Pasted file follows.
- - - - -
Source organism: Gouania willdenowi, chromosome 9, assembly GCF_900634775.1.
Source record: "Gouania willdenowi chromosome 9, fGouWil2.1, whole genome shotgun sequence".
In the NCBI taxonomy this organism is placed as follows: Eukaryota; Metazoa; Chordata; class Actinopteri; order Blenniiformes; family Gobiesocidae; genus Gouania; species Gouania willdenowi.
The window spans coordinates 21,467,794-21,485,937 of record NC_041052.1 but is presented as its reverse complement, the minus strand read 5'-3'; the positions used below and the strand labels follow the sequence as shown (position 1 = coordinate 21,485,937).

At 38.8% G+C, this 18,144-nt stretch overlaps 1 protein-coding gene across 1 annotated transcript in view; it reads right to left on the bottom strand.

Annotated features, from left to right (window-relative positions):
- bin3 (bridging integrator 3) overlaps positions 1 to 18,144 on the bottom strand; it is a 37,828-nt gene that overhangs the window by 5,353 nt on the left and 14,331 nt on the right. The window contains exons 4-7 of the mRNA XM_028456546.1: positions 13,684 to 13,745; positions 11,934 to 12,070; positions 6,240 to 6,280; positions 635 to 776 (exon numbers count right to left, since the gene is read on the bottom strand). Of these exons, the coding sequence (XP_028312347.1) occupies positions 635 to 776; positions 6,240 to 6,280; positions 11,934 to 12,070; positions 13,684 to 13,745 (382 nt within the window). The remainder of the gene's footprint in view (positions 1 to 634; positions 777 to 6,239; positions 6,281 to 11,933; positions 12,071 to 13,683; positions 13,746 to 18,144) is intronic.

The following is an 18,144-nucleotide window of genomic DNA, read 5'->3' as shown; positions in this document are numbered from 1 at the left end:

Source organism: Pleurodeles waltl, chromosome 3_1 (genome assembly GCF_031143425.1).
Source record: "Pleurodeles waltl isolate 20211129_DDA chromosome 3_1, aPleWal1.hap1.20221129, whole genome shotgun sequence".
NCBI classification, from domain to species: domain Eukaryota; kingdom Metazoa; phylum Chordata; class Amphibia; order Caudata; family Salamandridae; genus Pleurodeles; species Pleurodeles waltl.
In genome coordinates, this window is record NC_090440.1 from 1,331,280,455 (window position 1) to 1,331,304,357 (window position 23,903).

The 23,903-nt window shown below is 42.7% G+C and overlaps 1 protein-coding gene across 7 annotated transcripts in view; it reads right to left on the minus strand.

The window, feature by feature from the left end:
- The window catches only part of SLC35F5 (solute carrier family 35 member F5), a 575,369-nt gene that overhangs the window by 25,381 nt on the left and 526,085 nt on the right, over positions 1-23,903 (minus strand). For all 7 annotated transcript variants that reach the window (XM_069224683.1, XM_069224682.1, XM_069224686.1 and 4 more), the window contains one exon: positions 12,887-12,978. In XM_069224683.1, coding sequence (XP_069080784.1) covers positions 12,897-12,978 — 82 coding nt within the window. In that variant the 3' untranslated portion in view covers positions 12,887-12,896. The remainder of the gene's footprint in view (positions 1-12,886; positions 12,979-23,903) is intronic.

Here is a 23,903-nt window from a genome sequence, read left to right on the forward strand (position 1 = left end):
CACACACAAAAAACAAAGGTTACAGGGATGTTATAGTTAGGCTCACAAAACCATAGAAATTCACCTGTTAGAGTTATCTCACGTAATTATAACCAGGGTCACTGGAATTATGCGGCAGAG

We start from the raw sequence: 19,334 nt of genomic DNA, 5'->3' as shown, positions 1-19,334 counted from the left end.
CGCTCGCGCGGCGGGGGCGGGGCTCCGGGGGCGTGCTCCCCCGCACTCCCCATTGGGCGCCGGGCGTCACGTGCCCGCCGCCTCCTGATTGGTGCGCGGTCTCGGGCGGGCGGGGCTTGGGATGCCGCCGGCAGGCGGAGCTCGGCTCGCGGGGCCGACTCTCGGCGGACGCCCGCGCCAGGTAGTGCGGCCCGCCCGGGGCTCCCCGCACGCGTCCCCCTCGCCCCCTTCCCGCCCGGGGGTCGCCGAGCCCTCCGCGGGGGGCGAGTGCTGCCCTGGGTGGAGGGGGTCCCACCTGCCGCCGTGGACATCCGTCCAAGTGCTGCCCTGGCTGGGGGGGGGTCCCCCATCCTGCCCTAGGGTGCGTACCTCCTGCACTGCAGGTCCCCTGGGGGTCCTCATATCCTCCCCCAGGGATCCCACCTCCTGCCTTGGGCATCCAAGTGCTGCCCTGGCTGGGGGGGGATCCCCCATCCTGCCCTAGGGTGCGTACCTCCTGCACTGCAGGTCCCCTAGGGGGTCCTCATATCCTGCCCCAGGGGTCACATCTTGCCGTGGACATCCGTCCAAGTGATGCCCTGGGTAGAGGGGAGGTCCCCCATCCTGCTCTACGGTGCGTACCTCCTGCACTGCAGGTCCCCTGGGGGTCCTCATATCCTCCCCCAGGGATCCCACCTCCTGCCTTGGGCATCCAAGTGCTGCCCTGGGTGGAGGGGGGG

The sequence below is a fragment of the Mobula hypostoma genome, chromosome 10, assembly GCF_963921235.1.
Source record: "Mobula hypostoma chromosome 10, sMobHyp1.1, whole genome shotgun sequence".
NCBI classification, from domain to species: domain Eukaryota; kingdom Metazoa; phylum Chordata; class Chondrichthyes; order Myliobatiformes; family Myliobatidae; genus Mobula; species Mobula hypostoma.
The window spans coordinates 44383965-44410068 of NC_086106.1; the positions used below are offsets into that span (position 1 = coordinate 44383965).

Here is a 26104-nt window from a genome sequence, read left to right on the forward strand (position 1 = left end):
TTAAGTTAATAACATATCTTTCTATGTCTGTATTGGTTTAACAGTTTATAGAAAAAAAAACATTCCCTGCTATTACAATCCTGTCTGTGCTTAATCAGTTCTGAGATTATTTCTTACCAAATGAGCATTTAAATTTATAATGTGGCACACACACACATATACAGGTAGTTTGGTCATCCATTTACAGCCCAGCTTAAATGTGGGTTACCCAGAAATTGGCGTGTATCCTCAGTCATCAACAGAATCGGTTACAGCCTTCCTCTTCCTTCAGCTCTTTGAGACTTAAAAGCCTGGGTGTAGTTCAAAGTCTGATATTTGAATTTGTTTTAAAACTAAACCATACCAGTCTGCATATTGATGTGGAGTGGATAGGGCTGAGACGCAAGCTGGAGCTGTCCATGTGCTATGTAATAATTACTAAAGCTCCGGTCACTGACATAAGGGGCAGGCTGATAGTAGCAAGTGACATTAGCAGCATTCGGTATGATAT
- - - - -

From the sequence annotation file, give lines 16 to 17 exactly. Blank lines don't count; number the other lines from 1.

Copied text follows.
Here is a 23,903-nt window from a genome sequence, read left to right on the forward strand (position 1 = left end):
CACACACAAAAAACAAAGGTTACAGGGATGTTATAGTTAGGCTCACAAAACCATAGAAATTCACCTGTTAGAGTTATCTCACGTAATTATAACCAGGGTCACTGGAATTATGCGGCAGAG